Tuesday, May 4, 2010

364 Smith Street - The Walker Theatre

Downtown Winnipeg
Place: The Walker Theatre (Burton Cummings Theatre)
Address:
364 Smith Street Map

Seats: 1,604
Opened:
Dec 17, 1906 (official opening Feb 18 1907)
Architect:
Howard C. Stone

Contractor: Canadian White Co. (Montreal)

Background
:



Corliss Powers Walker and wife Harriet Anderson Walker owned a small chain of theatres in the U.S. Midwest. They worked as a team; he was responsible for the business dealings while she handled the bookings and promotions.

 In 1897 they moved to Winnipeg and leased the Bijou Theatre, renaming it the Winnipeg Theatre. Their goal was to one day have a custom-built theatre here that would be the centrepiece of their chain.

Elevations: Ellice Av. above, Smith St. 

In 1905 they hired Montreal architect Howard Colton Stone to draw up plans for a theatre, inspired by Chicago's Auditorium Theatre, and hotel that would be added at a later date. It is because the Walker was the first piece of a complex that was never built that explains its odd exterior of plain brick, with the exception of a small stone facade around the entrance. (In the Smith Street elevation above I have placed the existing facade beneath where it fit into the master plan.) 


I cannot find references as to why the hotel was never constructed. I imagine, though, that the difficulties encountered by the nearby Olympia / Marlborough Hotel would have kept the Walkers out of the railway-dominated high-end hotel business.

Genser's Furniture
ca. 1907 (source)

The Walkers went to great lengths to be able to claim that the building was "completely fireproof", a good selling feature in an era of disastrous theatre fires around North America. (In fact, the Walkers' former Winnipeg Theatre was razed in 1926, killing four firemen and injuring 11 others.)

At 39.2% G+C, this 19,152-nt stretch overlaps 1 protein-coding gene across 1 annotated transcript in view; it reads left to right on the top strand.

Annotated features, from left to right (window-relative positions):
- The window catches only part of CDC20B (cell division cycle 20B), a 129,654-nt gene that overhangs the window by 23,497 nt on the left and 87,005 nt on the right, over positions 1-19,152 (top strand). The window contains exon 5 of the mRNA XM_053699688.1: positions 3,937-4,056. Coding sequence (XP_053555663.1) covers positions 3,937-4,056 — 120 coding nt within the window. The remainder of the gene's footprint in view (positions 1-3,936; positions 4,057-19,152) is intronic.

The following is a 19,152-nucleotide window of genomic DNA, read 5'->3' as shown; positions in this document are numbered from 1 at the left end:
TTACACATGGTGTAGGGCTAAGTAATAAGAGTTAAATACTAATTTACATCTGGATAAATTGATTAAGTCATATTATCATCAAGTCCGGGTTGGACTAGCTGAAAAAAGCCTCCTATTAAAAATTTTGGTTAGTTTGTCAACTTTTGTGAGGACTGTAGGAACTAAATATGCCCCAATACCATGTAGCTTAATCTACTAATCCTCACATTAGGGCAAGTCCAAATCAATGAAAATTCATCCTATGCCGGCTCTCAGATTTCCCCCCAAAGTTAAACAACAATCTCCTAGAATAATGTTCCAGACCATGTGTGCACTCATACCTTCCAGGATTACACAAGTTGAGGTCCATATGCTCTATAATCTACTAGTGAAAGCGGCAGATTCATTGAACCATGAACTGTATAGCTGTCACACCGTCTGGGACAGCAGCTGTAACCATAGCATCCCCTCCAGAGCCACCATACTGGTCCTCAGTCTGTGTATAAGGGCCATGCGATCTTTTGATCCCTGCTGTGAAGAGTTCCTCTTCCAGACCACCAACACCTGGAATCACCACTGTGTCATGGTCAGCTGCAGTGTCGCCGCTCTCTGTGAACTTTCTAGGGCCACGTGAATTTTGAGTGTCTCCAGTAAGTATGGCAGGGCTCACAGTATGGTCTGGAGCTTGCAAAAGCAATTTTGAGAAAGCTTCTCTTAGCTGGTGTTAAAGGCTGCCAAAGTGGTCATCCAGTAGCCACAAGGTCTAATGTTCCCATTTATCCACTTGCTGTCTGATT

It featured a steel frame construction with concrete exteriors walls and floors, even in the balcony and beneath the stage. The interior walls were of terra cotta. There were more entrances than required by code and it was said that the hall could be vacated in less than three minutes. A forced air system ensured not only comfort for patrons but the quick removal of smoke, should fire ever strike.

December 13, 1906, Winnipeg Tribune

Construction was delayed for several weeks due to a series of city-wide builders' strikes in 1906. Their first booking, however, had already been made: the Australian youth musical troupe Pollard's Lilliputian Opera Company. They had no choice but to open the theatre on December 17, 1906 and Pollard's headlined for three weeks. 

Construction continued around show schedules for a number of weeks. The formal opening took place on February 18, 1907 with a production of Madame Butterfly.

http://www.virtual.heritagewinnipeg.com/vignettes/window/thenNow/129then.htm

The couple worked hard to live up to their billing as Canada's Finest Theatre, attracting A-list acts from around the world.

The Walker saw the likes of Clara Butt, Maude Adams, Adelina Patti, Viola Allen, Margaret Anglin, Edythe Chapman, May Robson,
Florence Easton, George Arliss, Johnstone Forbes-Robertson, Robert Mantell, Dustin Farnum, Conway Tearle and Lillian Russell

Sadly, it was witness to the final stage performance of British acting couple Laurence Irving and Mabel Hackney. After a series of successful dramas in May 1914, they left ahead of their crew to take the Empress of Ireland back to England. The ship sank en route, killing more than 1,000 people, including them.

It also hosted a number of significant local events. On January 28, 1914, it was the scene of the Political Equity League's Mock Parliament led by Nellie McClung, a good friend of Harriet's. On December 22, 1918 it held one of the largest pre-general strike meetings chaired by John Queen that passed a number of "radical" resolutions.